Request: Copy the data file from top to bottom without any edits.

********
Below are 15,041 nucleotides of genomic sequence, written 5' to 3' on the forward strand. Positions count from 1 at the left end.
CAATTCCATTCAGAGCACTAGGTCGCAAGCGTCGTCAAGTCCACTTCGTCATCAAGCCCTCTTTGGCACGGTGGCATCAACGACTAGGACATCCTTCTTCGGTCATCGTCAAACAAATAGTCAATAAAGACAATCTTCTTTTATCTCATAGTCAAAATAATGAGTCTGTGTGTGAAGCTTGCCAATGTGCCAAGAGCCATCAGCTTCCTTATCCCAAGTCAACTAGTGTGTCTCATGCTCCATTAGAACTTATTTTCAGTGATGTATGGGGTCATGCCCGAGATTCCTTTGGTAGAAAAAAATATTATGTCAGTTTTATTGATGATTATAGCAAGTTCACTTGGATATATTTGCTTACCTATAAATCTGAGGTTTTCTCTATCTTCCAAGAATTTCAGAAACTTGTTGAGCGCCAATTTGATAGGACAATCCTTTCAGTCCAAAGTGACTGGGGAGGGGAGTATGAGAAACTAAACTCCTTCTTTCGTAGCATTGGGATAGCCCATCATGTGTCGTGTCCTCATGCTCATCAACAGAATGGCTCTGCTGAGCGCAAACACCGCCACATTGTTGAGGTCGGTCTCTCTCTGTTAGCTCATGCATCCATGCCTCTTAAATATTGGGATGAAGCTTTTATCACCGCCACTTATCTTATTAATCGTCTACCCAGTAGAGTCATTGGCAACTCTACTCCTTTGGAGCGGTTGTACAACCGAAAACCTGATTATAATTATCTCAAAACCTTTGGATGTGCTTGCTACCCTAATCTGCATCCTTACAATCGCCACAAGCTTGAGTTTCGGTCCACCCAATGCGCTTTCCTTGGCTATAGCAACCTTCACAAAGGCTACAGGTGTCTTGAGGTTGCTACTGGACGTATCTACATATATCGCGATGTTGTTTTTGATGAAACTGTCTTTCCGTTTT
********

Below are 15,041 nucleotides of genomic sequence, written 5' to 3' on the forward strand. Positions count from 1 at the left end.
CAATTCCATTCAGAGCACTAGGTCGCAAGCGTCGTCAAGTCCACTTCGTCATCAAGCCCTCTTTGGCACGGTGGCATCAACGACTAGGACATCCTTCTTCGGTCATCGTCAAACAAATAGTCAATAAAGACAATCTTCTTTTATCTCATAGTCAAAATAATGAGTCTGTGTGTGAAGCTTGCCAATGTGCCAAGAGCCATCAGCTTCCTTATCCCAAGTCAACTAGTGTGTCTCATGCTCCATTAGAACTTATTTTCAGTGATGTATGGGGTCATGCCCGAGATTCCTTTGGTAGAAAAAAATATTATGTCAGTTTTATTGATGATTATAGCAAGTTCACTTGGATATATTTGCTTACCTATAAATCTGAGGTTTTCTCTATCTTCCAAGAATTTCAGAAACTTGTTGAGCGCCAATTTGATAGGACAATCCTTTCAGTCCAAAGTGACTGGGGAGGGGAGTATGAGAAACTAAACTCCTTCTTTCGTAGCATTGGGATAGCCCATCATGTGTCGTGTCCTCATGCTCATCAACAGAATGGCTCTGCTGAGCGCAAACACCGCCACATTGTTGAGGTCGGTCTCTCTCTGTTAGCTCATGCATCCATGCCTCTTAAATATTGGGATGAAGCTTTTATCACCGCCACTTATCTTATTAATCGTCTACCCAGTAGAGTCATTGGCAACTCTACTCCTTTGGAGCGGTTGTACAACCGAAAACCTGATTATAATTATCTCAAAACCTTTGGATGTGCTTGCTACCCTAATCTGCATCCTTACAATCGCCACAAGCTTGAGTTTCGGTCCACCCAATGCGCTTTCCTTGGCTATAGCAACCTTCACAAAGGCTACAGGTGTCTTGAGGTTGCTACTGGACGTATCTACATATATCGCGATGTTGTTTTTGATGAAACTGTCTTTCCGTTTT